What a bizarre blog post. Who ever thought wed be re-thinking how to ride a bike outside? Who ever would have thought that group rides would be [for the time being] a thing of the past? Not me, thats for sure.
Incidentally, I have always been more of a lone wolfette as opposed to a cyclist who yearns to roll deep in a 30-person peloton. I think that's simply because when I first clipped in over a decade ago, I didn't have much of a choice. I knew a couple (maybe a few?) women who rode bikes. I was simply a stranger to the sport. These days, sure, every once in a while it's nice to get caught up in a paceline, enjoying the swift pace, and the opportunities to sit in as well as the challenge to pull. But I'm pretty sure I've logged at least two thirds of my miles solo, and the other third with a small group of friends.
I suppose it's the same sense of independence that made me want to create my own clothing line. I like making my own decisions: where to ride, how much I want to suffer, and what I want to wear.
So here's my advice [you know I don't like 'rules'] from one lone wolfette to another.
1. Tell someone where you will be riding. Consider using something like the Strava beacon feature. And make sure your phone is fully charged before you leave.
2. Minimize risks. With first responders overwhelmed by the COVID-19 pandemic, this is not the time to do anything which would amplify the inherent risks to riding a bike. I was just about to dip my toe into riding gravel, but the last thing I want to do is get into a new discipline, on unknown trails, by myself. Gravel can wait.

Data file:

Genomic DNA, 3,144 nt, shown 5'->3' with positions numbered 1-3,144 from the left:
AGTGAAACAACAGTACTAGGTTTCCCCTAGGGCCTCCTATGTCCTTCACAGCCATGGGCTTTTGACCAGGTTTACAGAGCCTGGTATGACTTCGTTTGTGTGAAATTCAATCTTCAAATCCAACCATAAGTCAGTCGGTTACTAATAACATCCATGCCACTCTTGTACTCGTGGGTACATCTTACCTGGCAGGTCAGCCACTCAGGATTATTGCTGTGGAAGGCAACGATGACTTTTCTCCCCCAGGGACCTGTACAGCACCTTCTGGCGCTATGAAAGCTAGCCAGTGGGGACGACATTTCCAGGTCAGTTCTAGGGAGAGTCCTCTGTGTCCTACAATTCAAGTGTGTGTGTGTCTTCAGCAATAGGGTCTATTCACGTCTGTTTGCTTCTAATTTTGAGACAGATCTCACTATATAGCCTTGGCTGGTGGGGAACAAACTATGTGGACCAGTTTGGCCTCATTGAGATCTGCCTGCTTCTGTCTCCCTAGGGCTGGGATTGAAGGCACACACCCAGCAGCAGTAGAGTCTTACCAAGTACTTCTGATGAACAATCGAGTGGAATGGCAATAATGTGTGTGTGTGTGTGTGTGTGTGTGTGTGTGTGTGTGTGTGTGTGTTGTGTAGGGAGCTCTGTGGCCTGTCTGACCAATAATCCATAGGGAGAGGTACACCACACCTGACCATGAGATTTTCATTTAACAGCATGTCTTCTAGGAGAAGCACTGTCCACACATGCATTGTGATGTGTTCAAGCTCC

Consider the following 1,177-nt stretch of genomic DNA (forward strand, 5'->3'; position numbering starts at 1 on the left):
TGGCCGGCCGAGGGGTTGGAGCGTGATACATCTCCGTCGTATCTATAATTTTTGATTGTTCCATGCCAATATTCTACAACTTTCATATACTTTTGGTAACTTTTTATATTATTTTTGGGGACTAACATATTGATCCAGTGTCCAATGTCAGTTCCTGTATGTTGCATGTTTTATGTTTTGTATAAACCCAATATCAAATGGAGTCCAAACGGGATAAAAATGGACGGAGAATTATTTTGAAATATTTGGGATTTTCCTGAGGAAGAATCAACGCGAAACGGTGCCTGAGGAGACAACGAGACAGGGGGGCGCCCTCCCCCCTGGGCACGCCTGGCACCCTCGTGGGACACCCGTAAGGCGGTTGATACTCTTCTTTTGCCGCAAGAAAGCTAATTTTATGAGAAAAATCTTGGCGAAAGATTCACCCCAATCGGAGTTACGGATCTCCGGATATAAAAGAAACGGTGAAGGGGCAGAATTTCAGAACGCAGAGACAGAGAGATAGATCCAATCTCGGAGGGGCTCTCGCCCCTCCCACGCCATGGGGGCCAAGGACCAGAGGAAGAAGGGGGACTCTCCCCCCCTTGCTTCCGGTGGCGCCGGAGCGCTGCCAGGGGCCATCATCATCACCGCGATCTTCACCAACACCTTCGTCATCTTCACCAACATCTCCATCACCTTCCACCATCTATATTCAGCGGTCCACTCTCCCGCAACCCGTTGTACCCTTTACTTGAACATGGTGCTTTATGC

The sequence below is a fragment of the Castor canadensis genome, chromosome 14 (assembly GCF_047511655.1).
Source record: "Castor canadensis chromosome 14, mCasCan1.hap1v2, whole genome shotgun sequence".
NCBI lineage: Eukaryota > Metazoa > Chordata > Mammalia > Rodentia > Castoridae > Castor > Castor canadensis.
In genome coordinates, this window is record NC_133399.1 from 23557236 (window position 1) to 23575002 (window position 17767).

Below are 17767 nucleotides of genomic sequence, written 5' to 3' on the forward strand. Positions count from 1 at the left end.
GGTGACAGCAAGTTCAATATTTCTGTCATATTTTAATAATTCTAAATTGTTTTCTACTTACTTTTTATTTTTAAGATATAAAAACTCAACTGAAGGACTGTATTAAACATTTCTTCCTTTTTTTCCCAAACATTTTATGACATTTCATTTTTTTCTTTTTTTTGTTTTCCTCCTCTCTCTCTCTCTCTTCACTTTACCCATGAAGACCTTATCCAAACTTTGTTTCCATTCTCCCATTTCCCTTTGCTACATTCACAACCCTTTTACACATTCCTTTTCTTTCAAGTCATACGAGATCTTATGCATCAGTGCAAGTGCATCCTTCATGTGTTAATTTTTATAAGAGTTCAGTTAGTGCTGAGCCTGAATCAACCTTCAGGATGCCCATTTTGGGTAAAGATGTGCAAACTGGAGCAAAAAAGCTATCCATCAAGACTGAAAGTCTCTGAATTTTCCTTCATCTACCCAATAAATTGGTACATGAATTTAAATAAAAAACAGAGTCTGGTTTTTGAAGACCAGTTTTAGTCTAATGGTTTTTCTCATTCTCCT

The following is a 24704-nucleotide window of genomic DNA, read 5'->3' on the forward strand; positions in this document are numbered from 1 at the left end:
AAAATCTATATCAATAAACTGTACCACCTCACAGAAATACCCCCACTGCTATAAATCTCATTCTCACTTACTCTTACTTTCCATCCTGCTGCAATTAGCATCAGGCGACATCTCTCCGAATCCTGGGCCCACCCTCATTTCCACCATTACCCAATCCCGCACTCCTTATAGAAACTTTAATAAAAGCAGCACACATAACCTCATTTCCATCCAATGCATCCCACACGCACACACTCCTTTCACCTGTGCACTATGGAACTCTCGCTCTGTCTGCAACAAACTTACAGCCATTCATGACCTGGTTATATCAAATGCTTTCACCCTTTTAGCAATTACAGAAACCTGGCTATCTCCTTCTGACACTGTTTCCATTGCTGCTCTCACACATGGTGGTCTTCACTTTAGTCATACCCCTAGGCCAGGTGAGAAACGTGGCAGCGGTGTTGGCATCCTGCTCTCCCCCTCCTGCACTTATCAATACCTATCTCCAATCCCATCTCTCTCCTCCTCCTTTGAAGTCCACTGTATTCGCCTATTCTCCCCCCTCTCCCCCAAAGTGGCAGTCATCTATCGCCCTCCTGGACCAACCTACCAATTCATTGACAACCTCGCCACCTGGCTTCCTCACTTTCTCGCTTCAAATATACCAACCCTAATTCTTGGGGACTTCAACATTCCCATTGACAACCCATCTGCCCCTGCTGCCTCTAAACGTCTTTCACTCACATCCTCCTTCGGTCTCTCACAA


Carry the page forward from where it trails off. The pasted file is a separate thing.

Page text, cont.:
3. Pass if you must, but make sure it's necessary. If you pass another cyclist, make sure you can hold your distance. Especially now, it's not only obnoxious, but unsafe to pass someone only to sit right in front of him (or her).
4. Be extra prepared. Think about taking 2 tubes. Grab an extra full bottle. Pack another bar. Minimize the chance that you'll have to come into contact with another cyclist to help you fix a flat, or go into a store for food or water. And remember: closed parks often = closed restrooms.
5. If you listen to music, please leave one ear free, preferably your left one so that you can hear cars. It's actually the law in many states, including California.
Stay well and stay safe.